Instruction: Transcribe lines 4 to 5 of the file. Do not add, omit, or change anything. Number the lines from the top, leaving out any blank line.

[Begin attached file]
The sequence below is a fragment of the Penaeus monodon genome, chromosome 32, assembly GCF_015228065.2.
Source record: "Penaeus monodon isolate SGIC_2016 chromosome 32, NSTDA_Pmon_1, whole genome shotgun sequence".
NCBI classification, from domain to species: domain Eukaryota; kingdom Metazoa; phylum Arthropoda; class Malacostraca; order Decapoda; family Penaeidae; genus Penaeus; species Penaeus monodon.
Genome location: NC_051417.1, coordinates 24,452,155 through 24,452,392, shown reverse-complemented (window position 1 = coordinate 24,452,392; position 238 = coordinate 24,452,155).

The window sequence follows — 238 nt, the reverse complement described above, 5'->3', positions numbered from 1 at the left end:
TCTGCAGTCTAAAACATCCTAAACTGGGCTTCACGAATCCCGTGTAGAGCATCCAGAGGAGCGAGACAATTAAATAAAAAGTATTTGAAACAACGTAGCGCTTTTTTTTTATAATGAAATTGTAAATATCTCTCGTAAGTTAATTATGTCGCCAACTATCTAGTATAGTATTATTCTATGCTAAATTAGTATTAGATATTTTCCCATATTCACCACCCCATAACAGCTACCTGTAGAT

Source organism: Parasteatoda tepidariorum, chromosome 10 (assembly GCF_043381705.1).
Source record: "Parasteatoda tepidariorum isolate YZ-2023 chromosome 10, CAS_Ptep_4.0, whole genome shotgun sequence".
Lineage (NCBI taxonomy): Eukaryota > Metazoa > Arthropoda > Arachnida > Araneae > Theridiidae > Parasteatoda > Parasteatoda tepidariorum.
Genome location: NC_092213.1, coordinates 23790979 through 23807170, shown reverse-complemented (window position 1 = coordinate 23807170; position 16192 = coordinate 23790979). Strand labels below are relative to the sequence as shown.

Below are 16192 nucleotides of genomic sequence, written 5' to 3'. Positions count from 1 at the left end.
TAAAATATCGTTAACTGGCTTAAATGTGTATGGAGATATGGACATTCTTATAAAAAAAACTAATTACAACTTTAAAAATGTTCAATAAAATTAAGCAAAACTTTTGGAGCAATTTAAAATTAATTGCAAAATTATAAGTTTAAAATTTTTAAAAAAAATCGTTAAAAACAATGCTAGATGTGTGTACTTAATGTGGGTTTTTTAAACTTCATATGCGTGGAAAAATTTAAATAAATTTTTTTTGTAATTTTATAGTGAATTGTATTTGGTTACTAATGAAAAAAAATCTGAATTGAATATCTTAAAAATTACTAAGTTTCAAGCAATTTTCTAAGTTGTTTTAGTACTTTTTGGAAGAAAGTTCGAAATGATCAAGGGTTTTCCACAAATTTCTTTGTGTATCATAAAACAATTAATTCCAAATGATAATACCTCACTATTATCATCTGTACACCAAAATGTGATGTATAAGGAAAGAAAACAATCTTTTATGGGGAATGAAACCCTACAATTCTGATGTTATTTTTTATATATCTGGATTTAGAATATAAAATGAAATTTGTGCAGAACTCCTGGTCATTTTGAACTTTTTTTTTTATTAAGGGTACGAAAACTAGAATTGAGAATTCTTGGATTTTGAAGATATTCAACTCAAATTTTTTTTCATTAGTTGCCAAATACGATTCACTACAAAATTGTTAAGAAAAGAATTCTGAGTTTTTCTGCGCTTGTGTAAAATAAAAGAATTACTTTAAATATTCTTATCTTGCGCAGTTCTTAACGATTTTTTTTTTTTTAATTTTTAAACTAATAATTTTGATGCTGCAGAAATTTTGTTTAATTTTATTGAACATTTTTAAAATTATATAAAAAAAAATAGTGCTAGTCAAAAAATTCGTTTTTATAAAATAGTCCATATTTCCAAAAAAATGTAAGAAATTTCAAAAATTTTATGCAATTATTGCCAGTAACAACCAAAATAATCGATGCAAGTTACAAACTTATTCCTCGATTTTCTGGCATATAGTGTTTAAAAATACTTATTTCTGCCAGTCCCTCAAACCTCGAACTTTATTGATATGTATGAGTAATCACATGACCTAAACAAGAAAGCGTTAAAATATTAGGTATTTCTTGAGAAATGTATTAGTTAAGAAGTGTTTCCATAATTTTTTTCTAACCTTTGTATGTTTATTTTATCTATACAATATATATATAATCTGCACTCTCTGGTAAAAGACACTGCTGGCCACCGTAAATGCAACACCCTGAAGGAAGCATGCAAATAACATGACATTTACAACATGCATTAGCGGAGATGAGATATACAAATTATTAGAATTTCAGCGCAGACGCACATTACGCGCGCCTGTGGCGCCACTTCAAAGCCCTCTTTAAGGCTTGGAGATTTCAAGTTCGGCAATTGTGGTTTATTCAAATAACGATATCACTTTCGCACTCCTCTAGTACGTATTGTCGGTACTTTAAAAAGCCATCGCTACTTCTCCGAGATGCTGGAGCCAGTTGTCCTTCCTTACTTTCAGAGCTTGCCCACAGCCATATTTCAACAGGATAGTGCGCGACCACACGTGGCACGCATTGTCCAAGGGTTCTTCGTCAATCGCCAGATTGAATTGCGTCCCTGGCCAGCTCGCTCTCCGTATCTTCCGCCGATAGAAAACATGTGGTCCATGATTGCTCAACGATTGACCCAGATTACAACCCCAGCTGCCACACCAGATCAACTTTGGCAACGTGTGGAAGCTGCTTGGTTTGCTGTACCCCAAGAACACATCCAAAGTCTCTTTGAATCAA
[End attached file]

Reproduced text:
Genome location: NC_051417.1, coordinates 24,452,155 through 24,452,392, shown reverse-complemented (window position 1 = coordinate 24,452,392; position 238 = coordinate 24,452,155).

The window sequence follows — 238 nt, the reverse complement described above, 5'->3', positions numbered from 1 at the left end: